Jerusalem worried. The city had been warned of God’s anger against them. Who could live with God’s consuming fire (14)?

God provided hope. The righteous could be identified. God would save His people (15-24).

God knows the hearts of man. God knows your motivations. Why do you attend church? The Israelites continued to offer sacrifices, and yet God was displeased. They offered “lip service” and not their hearts.

God does not want recreational worship. God wants all of you. The Lord desires your devotion to Him in every aspect of your life. Do you attend church on Sunday and then deal unjustly with your employees during the week? Will God determine you are one who walks in righteousness?

Take time to ponder your motives. Repent and receive God’s promise of hope.



Misplaced Trust

Isaiah 32

Isaiah turned his attention to the future.

One day, the eyes of people will open and they will see how they were deceived by fools. Righteous leaders will appear who will judge fairly.

False confidence placed in wealth and status will be replaced with genuine security when people trust the Lord. The land will be restored and justice will prevail when trust is placed in God.

Human nature has not changed since Isaiah’s day. Just as the inhabitants of Judah were deceived by fools, so we are today. We place our trust (and money) in the words of celebrities who are considered “experts” simply because of their fame and wealth.

People profited from oppressing the poor (the women described by Isaiah were benefiting from their husband’s extortion practices). The wealthy had become comfortable and trusted in their own capabilities.

Most of us live comfortable lives. Do we place our trust in our jobs, our homes, our our government programs? Do we only call out to God when we are in tough situations?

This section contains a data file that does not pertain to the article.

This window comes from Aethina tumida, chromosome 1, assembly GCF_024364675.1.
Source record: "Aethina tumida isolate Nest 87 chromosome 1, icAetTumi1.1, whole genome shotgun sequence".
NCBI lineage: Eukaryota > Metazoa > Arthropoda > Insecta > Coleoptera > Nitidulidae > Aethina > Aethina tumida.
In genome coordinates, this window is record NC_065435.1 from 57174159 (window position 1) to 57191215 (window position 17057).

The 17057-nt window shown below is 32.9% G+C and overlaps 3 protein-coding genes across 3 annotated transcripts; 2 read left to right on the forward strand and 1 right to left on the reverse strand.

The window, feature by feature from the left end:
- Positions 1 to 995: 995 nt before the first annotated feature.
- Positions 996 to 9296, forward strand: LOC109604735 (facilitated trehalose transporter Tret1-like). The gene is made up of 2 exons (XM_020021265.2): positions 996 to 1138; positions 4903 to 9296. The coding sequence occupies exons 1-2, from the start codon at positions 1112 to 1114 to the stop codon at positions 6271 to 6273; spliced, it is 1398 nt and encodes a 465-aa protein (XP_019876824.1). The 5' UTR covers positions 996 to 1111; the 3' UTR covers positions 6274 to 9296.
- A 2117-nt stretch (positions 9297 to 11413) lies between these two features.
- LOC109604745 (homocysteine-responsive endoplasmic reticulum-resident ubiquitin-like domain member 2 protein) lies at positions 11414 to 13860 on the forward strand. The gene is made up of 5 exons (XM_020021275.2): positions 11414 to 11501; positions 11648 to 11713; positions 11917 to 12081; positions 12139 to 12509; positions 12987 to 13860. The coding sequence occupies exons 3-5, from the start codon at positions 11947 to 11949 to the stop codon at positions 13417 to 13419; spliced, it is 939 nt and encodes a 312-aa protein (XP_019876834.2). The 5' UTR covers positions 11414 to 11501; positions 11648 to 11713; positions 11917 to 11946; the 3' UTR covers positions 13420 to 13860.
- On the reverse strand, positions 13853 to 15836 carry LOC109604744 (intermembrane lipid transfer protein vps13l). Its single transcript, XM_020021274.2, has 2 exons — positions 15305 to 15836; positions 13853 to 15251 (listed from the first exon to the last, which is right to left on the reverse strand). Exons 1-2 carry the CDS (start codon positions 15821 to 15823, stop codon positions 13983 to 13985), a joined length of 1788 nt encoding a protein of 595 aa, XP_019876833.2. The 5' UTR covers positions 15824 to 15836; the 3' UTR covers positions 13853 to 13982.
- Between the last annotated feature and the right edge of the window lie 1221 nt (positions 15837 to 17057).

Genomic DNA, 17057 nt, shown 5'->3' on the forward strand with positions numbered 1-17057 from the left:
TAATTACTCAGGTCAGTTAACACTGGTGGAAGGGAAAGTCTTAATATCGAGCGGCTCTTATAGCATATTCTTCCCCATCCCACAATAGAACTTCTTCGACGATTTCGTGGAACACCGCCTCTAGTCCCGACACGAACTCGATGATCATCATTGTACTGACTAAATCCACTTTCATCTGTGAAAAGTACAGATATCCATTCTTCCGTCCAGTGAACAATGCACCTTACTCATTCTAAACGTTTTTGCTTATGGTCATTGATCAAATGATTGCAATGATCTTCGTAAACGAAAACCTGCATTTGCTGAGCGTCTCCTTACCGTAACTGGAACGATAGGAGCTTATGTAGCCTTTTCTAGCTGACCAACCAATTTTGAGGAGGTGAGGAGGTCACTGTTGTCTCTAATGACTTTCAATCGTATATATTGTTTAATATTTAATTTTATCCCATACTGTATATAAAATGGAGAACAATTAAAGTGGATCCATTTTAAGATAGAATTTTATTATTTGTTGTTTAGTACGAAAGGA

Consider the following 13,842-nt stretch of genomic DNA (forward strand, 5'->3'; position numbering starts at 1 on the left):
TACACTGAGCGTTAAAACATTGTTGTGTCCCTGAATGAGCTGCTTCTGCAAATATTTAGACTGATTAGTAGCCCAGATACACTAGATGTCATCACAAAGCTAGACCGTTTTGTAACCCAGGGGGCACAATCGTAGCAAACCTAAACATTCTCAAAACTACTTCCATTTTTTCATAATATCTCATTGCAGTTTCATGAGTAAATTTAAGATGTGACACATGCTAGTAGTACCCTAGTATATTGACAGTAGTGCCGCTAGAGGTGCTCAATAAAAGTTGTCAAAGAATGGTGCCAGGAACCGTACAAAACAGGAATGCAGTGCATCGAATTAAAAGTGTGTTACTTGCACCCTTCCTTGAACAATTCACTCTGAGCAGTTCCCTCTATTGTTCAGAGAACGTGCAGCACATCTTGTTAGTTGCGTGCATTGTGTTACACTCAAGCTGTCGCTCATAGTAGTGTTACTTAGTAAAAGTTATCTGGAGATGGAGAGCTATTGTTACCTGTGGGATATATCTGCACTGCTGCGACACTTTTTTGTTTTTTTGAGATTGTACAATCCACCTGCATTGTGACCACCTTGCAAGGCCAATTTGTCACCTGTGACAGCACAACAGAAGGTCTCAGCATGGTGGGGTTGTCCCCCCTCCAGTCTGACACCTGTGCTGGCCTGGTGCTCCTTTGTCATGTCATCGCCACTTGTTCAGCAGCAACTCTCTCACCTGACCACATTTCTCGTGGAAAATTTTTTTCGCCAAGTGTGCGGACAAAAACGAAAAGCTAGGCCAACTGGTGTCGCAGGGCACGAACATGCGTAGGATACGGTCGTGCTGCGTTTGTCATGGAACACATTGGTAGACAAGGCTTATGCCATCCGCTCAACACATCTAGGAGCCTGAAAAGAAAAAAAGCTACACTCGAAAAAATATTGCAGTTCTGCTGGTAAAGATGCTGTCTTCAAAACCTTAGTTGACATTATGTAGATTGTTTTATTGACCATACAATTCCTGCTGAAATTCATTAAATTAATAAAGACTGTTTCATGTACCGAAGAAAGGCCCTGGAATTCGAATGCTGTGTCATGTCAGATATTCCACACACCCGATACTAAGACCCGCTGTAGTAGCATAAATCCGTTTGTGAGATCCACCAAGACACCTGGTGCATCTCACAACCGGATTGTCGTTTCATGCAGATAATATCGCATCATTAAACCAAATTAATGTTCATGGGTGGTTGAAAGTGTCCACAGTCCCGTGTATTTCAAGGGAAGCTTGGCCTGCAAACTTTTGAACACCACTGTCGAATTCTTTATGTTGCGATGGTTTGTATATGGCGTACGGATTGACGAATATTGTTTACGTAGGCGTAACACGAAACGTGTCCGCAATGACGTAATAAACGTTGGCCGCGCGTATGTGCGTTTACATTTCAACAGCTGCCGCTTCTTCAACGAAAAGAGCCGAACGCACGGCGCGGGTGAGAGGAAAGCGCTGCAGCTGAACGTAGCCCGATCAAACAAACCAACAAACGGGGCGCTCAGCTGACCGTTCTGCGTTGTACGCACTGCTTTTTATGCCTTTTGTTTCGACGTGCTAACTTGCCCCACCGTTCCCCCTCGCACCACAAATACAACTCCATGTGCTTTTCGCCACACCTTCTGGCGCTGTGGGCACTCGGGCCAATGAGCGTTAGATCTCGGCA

Judah’s misplaced trust resulted in a lot of grief. Their alliances came to nothing as the Assyrians destroyed Israel and ransacked the land of Judah. Their comfortable lives came to an end when the Babylonians destroyed Jerusalem and the temple. Isaiah’s message provided hope for restoration when God’s people repented.

Isaiah’s message provides hope for us as well. Repent and place your trust in God.



All of You

Isaiah 29-31

Isaiah pointed out the insincere worship of Jerusalem (Ariel). The inhabitants were devout in their worship practices, but their hearts were not true. What was portrayed during their services did not transfer to their homes.

Isaiah reminded Judah of her fruitless alliance with Egypt (Rahab). The misplaced trust of the Israelites would not save them from the Assyrian army.

Isaiah reiterated God’s desire to save His people. Egypt would fail the Israelites. God desired repentance from His people. Isaiah foretold of God’s deliverance for a repentant people.

Is your faith sincere? Is God part of your daily life? Where is your trust placed?

God wants all of you. The Lord is not content with half-hearted devotion. Repent of your apostasy and give yourself wholly to God.